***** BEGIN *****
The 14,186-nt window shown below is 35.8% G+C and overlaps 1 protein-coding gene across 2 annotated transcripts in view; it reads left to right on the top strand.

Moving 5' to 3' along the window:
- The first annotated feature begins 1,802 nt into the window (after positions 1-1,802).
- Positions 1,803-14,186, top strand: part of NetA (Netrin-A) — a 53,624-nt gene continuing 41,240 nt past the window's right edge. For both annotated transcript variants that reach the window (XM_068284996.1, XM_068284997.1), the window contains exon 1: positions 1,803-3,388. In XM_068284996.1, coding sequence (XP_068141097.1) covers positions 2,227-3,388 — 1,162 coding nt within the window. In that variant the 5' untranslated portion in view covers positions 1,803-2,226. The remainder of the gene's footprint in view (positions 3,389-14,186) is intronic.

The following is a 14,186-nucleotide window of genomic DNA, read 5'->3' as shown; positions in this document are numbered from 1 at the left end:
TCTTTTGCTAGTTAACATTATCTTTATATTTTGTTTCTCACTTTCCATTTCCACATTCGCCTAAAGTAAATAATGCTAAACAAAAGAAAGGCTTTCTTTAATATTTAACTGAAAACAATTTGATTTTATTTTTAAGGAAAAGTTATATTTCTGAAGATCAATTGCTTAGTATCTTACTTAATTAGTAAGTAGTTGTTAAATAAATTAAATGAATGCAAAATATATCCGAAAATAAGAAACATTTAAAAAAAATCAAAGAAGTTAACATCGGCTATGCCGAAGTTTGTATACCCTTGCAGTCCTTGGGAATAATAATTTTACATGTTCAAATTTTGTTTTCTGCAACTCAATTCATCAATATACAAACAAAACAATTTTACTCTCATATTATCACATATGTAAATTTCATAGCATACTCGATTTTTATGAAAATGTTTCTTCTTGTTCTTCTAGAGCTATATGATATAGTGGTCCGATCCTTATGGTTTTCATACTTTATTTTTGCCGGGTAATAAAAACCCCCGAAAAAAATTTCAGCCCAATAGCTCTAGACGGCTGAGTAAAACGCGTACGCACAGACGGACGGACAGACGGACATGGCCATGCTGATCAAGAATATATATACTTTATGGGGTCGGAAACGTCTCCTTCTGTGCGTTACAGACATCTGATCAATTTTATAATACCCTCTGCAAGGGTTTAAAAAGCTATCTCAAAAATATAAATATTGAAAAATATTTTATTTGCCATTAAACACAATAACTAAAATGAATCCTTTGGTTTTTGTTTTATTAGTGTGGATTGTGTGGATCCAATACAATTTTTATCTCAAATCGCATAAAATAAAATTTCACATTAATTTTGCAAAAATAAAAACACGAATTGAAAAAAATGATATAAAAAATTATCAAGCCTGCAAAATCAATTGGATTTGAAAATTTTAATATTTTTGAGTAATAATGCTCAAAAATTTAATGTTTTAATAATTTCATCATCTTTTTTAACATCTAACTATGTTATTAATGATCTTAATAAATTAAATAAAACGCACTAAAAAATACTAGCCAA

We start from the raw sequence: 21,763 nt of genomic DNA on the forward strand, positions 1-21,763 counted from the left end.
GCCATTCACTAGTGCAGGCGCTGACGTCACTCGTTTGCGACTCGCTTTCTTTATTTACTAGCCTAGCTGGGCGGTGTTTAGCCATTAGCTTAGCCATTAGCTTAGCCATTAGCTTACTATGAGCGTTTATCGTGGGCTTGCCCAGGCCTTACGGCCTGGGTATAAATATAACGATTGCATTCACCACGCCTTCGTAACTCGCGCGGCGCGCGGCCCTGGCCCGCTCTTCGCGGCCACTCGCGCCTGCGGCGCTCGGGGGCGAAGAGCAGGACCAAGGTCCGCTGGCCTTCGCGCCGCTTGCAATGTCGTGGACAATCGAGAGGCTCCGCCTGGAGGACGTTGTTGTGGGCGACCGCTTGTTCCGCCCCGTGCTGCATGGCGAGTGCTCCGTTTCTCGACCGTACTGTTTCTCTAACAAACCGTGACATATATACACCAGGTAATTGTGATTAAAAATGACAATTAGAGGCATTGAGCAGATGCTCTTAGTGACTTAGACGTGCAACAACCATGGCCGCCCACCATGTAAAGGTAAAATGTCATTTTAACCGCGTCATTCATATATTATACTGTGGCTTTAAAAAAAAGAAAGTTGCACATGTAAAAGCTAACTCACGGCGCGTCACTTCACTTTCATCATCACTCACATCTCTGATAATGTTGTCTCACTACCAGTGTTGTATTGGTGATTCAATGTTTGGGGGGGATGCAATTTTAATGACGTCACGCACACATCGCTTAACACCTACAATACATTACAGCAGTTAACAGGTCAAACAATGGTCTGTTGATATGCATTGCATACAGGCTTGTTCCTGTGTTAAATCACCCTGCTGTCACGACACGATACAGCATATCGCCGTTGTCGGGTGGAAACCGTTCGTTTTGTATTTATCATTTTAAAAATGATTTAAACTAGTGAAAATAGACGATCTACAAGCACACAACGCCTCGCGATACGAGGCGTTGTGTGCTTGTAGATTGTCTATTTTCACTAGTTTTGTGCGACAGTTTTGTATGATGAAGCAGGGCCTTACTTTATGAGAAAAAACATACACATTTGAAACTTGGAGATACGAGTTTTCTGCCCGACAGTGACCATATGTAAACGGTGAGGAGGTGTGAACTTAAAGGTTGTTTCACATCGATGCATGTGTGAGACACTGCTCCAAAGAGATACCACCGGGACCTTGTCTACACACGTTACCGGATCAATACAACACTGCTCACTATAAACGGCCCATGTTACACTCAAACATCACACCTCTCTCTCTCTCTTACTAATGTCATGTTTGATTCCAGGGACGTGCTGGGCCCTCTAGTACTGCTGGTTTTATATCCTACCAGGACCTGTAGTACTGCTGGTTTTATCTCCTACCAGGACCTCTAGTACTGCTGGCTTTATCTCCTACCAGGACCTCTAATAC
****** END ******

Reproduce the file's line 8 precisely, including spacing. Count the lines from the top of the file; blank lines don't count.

GCCATTCACTAGTGCAGGCGCTGACGTCACTCGTTTGCGACTCGCTTTCTTTATTTACTAGCCTAGCTGGGCGGTGTTTAGCCATTAGCTTAGCCATTAGCTTAGCCATTAGCTTACTATGAGCGTTTATCGTGGGCTTGCCCAGGCCTTACGGCCTGGGTATAAATATAACGATTGCATTCACCACGCCTTCGTAACTCGCGCGGCGCGCGGCCCTGGCCCGCTCTTCGCGGCCACTCGCGCCTGCGGCGCTCGGGGGCGAAGAGCAGGACCAAGGTCCGCTGGCCTTCGCGCCGCTTGCAATGTCGTGGACAATCGAGAGGCTCCGCCTGGAGGACGTTGTTGTGGGCGACCGCTTGTTCCGCCCCGTGCTGCATGGCGAGTGCTCCGTTTCTCGACCGTACTGTTTCTCTAACAAACCGTGACATATATACACCAGGTAATTGTGATTAAAAATGACAATTAGAGGCATTGAGCAGATGCTCTTAGTGACTTAGACGTGCAACAACCATGGCCGCCCACCATGTAAAGGTAAAATGTCATTTTAACCGCGTCATTCATATATTATACTGTGGCTTTAAAAAAAAGAAAGTTGCACATGTAAAAGCTAACTCACGGCGCGTCACTTCACTTTCATCATCACTCACATCTCTGATAATGTTGTCTCACTACCAGTGTTGTATTGGTGATTCAATGTTTGGGGGGGATGCAATTTTAATGACGTCACGCACACATCGCTTAACACCTACAATACATTACAGCAGTTAACAGGTCAAACAATGGTCTGTTGATATGCATTGCATACAGGCTTGTTCCTGTGTTAAATCACCCTGCTGTCACGACACGATACAGCATATCGCCGTTGTCGGGTGGAAACCGTTCGTTTTGTATTTATCATTTTAAAAATGATTTAAACTAGTGAAAATAGACGATCTACAAGCACACAACGCCTCGCGATACGAGGCGTTGTGTGCTTGTAGATTGTCTATTTTCACTAGTTTTGTGCGACAGTTTTGTATGATGAAGCAGGGCCTTACTTTATGAGAAAAAACATACACATTTGAAACTTGGAGATACGAGTTTTCTGCCCGACAGTGACCATATGTAAACGGTGAGGAGGTGTGAACTTAAAGGTTGTTTCACATCGATGCATGTGTGAGACACTGCTCCAAAGAGATACCACCGGGACCTTGTCTACACACGTTACCGGATCAATACAACACTGCTCACTATAAACGGCCCATGTTACACTCAAACATCACACCTCTCTCTCTCTCTTACTAATGTCATGTTTGATTCCAGGGACGTGCTGGGCCCTCTAGTACTGCTGGTTTTATATCCTACCAGGACCTGTAGTACTGCTGGTTTTATCTCCTACCAGGACCTCTAGTACTGCTGGCTTTATCTCCTACCAGGACCTCTAATAC